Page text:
Search Keywords
Financial Times Wall Street Journal Economist
News Period From   To
News: 60885    Funds: $437    Pays: $524

Go Back to
News List
|
|
This News on
Daily Paywall
  Rated 132 | Views 470
Rate it | Share it 

Technology
Uber Fights to Stay in Taiwan
From the Wall Street Journal of Mon, 22 Dec 2014 10:55:15 EST
Taxis stop for a red light in Taiwan, where the transport ministry has said Uber is violating the country's highway laws, heaping more regulatory scrutiny on the car-hailing service.
Taxis stop for a red light in Taiwan, where the transport ministry has said Uber is violating the country's highway laws, heaping more regulatory scrutiny on the car-hailing service. European Pressphoto Agency

TAIPEI—Uber Technologies Inc. is pushing to put its business in the clear in Taiwan after the authorities there declared its car-hailing service illegal, in another regulatory challenge for the company.

Taiwan’s Ministry of Transportation and Communications said in two statements dated December 18 and 19 that Uber is violating the island’s highway laws, saying the chauffeured-car service provider doesn’t have a transport-service license to operate legally.

The ministry added that it is working with the Ministry of Economic Affairs on the possibility of revoking Uber’s business registration in Taiwan, adding that the company is hiring unlicensed drivers, which could pose safety risks to passengers.

While Uber hasn't yet been prevented from operating in Taiwan, it continues to incur fines and faces further regulatory scrutiny.

“The ministry has repeatedly asked Uber to stop the illegal operation and apply for a transport service license…but so far the ministry hasn’t received any application from Uber,” the December 18 statement said.

As of that date, Uber has been issued with 30 fines totaling NT$2.55 million (US$81,000), and another NT$1.65 million worth of penalties have been handed to drivers, the ministry said.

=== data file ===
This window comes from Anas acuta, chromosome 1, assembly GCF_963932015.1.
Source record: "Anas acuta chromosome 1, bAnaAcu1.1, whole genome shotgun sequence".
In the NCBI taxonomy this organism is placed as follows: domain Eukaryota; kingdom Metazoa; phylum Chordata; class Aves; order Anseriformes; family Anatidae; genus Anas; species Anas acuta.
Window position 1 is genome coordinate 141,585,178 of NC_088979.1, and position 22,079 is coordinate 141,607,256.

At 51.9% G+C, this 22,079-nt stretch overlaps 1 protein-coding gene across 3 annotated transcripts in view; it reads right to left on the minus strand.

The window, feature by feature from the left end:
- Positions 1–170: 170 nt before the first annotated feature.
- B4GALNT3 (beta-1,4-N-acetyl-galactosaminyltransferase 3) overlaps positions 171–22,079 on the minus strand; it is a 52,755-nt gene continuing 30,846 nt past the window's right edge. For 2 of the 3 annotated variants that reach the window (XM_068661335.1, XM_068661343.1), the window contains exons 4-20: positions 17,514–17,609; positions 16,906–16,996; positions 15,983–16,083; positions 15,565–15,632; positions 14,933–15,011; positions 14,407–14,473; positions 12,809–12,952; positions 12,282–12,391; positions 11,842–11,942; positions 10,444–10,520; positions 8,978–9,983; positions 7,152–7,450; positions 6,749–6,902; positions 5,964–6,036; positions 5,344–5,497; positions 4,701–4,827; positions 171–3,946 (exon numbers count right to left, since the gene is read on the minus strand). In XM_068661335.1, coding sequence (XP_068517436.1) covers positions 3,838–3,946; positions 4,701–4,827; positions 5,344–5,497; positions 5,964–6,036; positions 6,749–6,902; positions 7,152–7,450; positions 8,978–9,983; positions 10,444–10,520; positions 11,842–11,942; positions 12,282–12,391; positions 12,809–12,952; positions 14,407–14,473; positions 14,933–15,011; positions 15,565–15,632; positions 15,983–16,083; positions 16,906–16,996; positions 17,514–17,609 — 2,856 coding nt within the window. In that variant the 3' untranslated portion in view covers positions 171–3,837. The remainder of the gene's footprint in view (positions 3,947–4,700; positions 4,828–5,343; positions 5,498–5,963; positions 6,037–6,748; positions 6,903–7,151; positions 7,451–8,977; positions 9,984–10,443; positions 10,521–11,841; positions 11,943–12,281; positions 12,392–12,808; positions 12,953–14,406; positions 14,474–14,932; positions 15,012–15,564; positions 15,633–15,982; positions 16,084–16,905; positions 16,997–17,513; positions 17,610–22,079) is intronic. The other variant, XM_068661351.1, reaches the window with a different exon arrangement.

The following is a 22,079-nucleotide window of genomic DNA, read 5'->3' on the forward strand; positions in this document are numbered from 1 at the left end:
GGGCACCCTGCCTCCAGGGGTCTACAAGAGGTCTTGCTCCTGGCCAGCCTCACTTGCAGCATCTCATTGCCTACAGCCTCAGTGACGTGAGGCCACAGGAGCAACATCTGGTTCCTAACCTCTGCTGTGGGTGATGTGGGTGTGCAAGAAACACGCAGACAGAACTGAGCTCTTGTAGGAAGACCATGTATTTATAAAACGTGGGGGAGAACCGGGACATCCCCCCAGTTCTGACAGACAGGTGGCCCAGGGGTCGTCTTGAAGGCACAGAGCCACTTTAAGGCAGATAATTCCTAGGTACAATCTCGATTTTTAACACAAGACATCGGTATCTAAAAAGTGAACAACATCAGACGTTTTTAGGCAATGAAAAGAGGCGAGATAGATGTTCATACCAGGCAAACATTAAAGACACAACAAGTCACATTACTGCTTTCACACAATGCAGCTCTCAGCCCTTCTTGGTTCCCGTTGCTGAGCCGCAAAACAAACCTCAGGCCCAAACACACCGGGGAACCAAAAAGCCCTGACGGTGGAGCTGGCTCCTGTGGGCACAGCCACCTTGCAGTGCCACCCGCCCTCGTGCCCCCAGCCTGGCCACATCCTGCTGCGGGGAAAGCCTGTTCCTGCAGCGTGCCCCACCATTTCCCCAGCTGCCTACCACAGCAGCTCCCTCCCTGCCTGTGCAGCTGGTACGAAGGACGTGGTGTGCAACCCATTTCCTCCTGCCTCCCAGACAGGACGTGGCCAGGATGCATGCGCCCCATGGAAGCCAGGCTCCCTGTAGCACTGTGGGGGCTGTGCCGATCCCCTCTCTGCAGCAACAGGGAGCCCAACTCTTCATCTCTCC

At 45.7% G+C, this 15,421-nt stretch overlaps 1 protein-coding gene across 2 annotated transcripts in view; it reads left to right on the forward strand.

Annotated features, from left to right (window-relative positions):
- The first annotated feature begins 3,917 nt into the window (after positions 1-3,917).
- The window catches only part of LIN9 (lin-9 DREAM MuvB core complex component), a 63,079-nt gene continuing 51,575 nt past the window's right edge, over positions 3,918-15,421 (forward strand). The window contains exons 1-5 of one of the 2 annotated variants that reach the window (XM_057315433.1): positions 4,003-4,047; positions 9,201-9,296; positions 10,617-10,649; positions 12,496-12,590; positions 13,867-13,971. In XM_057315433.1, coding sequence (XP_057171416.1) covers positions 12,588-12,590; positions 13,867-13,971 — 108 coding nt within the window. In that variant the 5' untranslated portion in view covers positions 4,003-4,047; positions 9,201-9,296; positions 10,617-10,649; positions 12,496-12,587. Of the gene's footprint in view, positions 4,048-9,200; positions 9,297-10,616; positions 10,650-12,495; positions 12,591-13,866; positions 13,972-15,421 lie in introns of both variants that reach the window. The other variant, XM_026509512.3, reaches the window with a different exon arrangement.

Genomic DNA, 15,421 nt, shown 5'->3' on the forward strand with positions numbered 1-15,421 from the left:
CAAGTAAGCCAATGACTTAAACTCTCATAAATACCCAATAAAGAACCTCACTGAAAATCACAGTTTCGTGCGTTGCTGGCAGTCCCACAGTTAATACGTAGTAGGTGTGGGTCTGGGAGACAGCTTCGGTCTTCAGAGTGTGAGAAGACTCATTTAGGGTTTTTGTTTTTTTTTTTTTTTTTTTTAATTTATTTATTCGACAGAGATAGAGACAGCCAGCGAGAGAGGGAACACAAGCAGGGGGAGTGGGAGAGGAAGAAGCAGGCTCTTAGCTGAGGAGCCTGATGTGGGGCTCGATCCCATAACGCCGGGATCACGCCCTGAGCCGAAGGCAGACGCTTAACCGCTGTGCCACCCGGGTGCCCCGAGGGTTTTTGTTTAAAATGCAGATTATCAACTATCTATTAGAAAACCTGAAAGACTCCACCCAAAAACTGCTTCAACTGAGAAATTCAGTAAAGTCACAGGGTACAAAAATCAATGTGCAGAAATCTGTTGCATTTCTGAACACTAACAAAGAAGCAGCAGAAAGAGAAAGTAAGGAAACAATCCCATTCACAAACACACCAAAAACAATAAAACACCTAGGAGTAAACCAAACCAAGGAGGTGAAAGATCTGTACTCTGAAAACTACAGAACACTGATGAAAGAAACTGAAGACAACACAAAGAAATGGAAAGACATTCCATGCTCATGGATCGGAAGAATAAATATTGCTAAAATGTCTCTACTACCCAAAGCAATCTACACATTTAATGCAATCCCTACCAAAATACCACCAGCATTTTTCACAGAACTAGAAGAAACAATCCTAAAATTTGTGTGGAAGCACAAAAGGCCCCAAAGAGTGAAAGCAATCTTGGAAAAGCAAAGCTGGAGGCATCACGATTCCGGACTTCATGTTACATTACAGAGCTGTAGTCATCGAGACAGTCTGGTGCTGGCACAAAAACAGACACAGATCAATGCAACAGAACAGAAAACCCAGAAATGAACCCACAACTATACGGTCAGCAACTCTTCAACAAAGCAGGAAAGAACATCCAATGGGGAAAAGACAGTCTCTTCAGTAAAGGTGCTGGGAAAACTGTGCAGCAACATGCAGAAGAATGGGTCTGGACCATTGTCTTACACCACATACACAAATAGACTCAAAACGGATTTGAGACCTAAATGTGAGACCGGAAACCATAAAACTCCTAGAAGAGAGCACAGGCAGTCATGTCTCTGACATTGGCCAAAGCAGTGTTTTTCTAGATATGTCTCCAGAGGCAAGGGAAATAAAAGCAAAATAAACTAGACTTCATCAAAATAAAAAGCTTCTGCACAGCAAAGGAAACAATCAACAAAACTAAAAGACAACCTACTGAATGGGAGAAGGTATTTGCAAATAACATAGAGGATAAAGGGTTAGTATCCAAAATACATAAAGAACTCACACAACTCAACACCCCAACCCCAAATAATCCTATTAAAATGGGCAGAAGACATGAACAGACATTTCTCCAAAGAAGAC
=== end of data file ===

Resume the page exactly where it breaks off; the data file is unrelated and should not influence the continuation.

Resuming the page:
A spokeswoman for Uber said Monday: “We are disappointed with the MOTC’s (Ministry of Transportation and Communications) statement against Uber and are following all legal due processes with regards to the appeals. We have had many constructive conversations with the local authorities and hope to continue those engagements.”

The startup is facing increased scrutiny across Asia. Regulators in Thailand, Vietnam and Singapore are examining the service’s legality.

Valued at $41.2 billion, the five-year-old company is already facing bans and stiff opposition from incumbent taxi operators in cities across the world.

Last week France said it would ban the car-hailing company’s Uberpop service, which uses drivers without professional licenses. Paris taxis also took to the streets in a protest against the U.S. company’s “unfair competition.”

Uber suspended operations in Nevada in late November after a judge issued an injunction against the startup amid accusations that it competes unfairly with taxis, because it doesn’t follow the same rules regarding drivers, insurance and more.

Elsewhere, regulators in Brussels are readying new laws that would allow Uber and taxis to coexist.

Write to Aries Poon at aries.poon@wsj.com



This article is provided by DailyPaywall.com, which is published and distributed by Paolo Cirio Ltd., registered in England, number 8188080. Registered Office: Suite 36, 88-90 Hatton Garden, City of London, EC1 N8PG, United Kingdom. Paolo Cirio Ltd. alone is responsible and liable for information and services provided through Daily Paywall’s newspaper and website.







Earn Money
Offer Money
Buy Advertising
Buy Artwork Article

Similar Articles
Get Paid to Get Informed